WASHINGTON (AP) — The Army psychiatrist accused of the Fort Hood massacre is believed to have acted alone despite repeated communications — monitored by authorities — with a radical imam overseas, U.S. officials said Monday. The FBI will conduct an internal review of its handling of the information, they said.
An investigative official and a Republican lawmaker said Maj. Nidal Malik Hasan was in contact with Anwar al-Awlaki, an imam released from a Yemeni jail last year, 10 to 20 times. Despite that, no formal investigation was opened into Hasan, they said.
Investigative officials spoke on condition of anonymity because they were not authorized to discuss the case. Republican Rep. Pete Hoekstra of Michigan, the top Republican on the House Intelligence Committee, said it was his understanding Hasan and the imam exchanged e-mails that counterterrorism officials picked up.
Hasan, awake and talking to doctors, met his lawyer Monday in the Texas hospital where he is recovering under guard from gunshot wounds in the rampage Thursday that left 13 people dead and 29 injured. Officials said he will be tried in a military court, not a civilian one.
FBI Director Robert Mueller has ordered an internal inquiry to see whether the bureau mishandled worrisome information gathered about Hasan beginning in December 2008 and continuing into early this year.
Based on all the investigations since the attack, including a review of that 2008 information, the investigators said they have no evidence that Hasan had help or outside orders in the shootings.
Even so, they revealed the major had once been under scrutiny from a joint terrorism task force because of the series of communications going back months. Al-Awlaki is a former imam at a Falls Church, Va., mosque where Hasan and his family occasionally worshipped, and runs a Web site denouncing U.S. policy — a site that praised Hasan's alleged actions in the massacre as heroic.
Military officials were made aware of communications between the two, but because the messages did not advocate or threaten violence, civilian law enforcement authorities could not take the matter further, the officials said. The terrorism task force concluded Hasan was not involved in terrorist planning.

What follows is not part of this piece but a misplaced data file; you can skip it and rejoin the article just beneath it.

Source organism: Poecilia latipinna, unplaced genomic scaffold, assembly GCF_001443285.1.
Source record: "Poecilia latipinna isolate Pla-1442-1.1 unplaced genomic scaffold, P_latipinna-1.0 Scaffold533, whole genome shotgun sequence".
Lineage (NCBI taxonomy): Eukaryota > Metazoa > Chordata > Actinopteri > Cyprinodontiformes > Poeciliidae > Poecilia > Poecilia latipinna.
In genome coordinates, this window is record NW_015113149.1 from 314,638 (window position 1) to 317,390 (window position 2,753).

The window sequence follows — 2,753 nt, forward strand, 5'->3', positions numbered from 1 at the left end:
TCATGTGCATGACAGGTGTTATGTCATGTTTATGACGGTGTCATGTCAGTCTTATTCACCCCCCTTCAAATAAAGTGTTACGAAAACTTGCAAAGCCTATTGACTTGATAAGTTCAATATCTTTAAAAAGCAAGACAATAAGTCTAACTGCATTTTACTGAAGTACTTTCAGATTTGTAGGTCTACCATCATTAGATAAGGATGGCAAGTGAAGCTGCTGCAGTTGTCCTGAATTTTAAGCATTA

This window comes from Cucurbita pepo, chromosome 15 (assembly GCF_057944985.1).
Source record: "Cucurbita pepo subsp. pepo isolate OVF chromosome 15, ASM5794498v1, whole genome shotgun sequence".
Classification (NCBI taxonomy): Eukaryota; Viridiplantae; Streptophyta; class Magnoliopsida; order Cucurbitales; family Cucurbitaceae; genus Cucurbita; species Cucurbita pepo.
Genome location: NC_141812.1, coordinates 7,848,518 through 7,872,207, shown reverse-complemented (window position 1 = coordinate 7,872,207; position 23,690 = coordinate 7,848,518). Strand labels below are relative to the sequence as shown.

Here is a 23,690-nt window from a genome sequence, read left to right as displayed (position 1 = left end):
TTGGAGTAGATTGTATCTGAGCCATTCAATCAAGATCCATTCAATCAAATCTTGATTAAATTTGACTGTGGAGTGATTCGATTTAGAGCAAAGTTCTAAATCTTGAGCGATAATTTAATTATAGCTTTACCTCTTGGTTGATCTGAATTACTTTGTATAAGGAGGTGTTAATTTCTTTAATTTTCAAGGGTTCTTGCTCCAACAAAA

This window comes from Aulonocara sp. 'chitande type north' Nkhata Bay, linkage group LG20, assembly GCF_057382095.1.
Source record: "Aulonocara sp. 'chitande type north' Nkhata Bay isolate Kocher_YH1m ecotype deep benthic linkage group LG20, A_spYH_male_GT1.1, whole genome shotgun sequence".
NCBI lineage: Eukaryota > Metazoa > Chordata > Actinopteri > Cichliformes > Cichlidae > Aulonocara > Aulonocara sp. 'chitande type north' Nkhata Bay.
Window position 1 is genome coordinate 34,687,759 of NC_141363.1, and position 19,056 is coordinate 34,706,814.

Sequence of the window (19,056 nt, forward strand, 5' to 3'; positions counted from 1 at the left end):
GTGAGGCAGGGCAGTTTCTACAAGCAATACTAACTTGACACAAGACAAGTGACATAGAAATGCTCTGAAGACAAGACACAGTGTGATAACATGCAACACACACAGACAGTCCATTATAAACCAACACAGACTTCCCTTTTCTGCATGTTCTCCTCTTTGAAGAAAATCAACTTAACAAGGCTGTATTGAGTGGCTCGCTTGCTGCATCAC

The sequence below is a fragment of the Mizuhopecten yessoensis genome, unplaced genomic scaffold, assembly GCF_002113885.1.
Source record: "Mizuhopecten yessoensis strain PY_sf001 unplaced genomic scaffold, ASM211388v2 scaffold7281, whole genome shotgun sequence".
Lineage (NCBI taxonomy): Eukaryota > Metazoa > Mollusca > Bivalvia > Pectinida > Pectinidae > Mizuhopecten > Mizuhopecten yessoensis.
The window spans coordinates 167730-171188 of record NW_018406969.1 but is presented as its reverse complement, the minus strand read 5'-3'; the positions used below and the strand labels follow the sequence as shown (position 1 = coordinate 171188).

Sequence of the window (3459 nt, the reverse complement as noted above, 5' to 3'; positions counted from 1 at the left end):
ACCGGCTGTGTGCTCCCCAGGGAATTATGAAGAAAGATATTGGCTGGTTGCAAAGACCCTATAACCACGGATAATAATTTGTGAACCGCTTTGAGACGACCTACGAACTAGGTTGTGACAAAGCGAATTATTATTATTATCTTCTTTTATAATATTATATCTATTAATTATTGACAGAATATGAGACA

Officials said the content of those messages was "consistent with the subject matter of his research," part of which involved post-traumatic stress disorder stemming from U.S. combat operations in Iraq and Afghanistan.
A law enforcement official said the communications consisted primarily of Hasan posing questions to the imam as a spiritual leader or adviser, and the imam did respond to at least some of those messages.
No formal investigation was ever opened based on the contacts, the officials said.
They said the decision to bring military charges instead of civilian criminal charges against Hasan did not mean it wasn't a terrorism case. But it is likely authorities would have had more reason to take the case to federal court if they had found evidence Hasan acted with the support or training of a terrorist group.
Investigators tried to interview Hasan on Sunday at the military hospital where he is held under guard, but he refused to answer and requested a lawyer, the officials said.
On Monday afternoon, Hasan's new civilian and military attorneys met him for about half an hour at Brooke Army Medical Center in San Antonio, said retired Col. John P. Galligan, who was hired by Hasan's family.
Galligan said Hasan asked for an attorney even though he is on sedatives and his condition is guarded.
"Given his medical condition, that's the smart move," Galligan told The Associated Press on Monday night. "Nobody from law enforcement will be questioning him."
Galligan said both he and Maj. Christopher E. Martin, Fort Hood's senior defense attorney, met Hasan. Galligan questioned whether Hasan can get a fair trial at Fort Hood, given President Barack Obama's planned visit to the base on Tuesday and public comments by the post commander, Lt. Gen. Robert Cone. Galligan also said he plans to raise the issue of Hasan's mental condition.
The most serious charge in military court is premeditated murder, which carries the death penalty.
The Army has not yet appointed a lead prosecutor in the case, said Fort Hood spokesman Tyler Broadway.
Associated Press writer Angela K. Brown in Fort Hood contributed to this report.